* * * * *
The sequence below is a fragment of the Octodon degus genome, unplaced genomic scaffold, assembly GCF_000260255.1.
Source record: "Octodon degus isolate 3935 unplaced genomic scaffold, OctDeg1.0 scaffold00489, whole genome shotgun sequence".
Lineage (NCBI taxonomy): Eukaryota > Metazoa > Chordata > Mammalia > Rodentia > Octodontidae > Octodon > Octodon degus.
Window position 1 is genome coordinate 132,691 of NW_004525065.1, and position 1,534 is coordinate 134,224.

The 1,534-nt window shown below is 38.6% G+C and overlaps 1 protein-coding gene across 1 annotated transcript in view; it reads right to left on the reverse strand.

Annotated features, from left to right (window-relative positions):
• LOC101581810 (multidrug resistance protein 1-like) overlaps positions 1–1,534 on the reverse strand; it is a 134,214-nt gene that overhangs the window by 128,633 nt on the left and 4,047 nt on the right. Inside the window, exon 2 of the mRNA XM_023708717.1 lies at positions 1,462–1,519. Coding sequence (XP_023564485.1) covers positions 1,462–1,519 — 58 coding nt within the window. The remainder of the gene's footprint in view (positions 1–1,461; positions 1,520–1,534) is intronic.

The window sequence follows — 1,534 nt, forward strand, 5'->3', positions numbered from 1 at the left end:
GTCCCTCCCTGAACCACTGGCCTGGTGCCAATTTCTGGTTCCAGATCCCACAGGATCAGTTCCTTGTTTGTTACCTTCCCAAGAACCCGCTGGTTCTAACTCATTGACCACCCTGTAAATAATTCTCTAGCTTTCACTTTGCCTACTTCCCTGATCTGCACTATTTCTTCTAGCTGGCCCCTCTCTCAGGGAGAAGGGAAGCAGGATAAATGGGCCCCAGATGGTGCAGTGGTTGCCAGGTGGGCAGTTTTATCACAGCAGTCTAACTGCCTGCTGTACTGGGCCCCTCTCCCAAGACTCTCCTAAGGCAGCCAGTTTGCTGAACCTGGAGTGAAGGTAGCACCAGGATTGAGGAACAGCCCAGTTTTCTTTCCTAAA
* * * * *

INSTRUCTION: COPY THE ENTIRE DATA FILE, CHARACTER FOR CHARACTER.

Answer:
The sequence below is a fragment of the Octodon degus genome, unplaced genomic scaffold, assembly GCF_000260255.1.
Source record: "Octodon degus isolate 3935 unplaced genomic scaffold, OctDeg1.0 scaffold00489, whole genome shotgun sequence".
Lineage (NCBI taxonomy): Eukaryota > Metazoa > Chordata > Mammalia > Rodentia > Octodontidae > Octodon > Octodon degus.
Window position 1 is genome coordinate 132,691 of NW_004525065.1, and position 1,534 is coordinate 134,224.

The 1,534-nt window shown below is 38.6% G+C and overlaps 1 protein-coding gene across 1 annotated transcript in view; it reads right to left on the reverse strand.

Annotated features, from left to right (window-relative positions):
• LOC101581810 (multidrug resistance protein 1-like) overlaps positions 1–1,534 on the reverse strand; it is a 134,214-nt gene that overhangs the window by 128,633 nt on the left and 4,047 nt on the right. Inside the window, exon 2 of the mRNA XM_023708717.1 lies at positions 1,462–1,519. Coding sequence (XP_023564485.1) covers positions 1,462–1,519 — 58 coding nt within the window. The remainder of the gene's footprint in view (positions 1–1,461; positions 1,520–1,534) is intronic.

The window sequence follows — 1,534 nt, forward strand, 5'->3', positions numbered from 1 at the left end:
GTCCCTCCCTGAACCACTGGCCTGGTGCCAATTTCTGGTTCCAGATCCCACAGGATCAGTTCCTTGTTTGTTACCTTCCCAAGAACCCGCTGGTTCTAACTCATTGACCACCCTGTAAATAATTCTCTAGCTTTCACTTTGCCTACTTCCCTGATCTGCACTATTTCTTCTAGCTGGCCCCTCTCTCAGGGAGAAGGGAAGCAGGATAAATGGGCCCCAGATGGTGCAGTGGTTGCCAGGTGGGCAGTTTTATCACAGCAGTCTAACTGCCTGCTGTACTGGGCCCCTCTCCCAAGACTCTCCTAAGGCAGCCAGTTTGCTGAACCTGGAGTGAAGGTAGCACCAGGATTGAGGAACAGCCCAGTTTTCTTTCCTAAA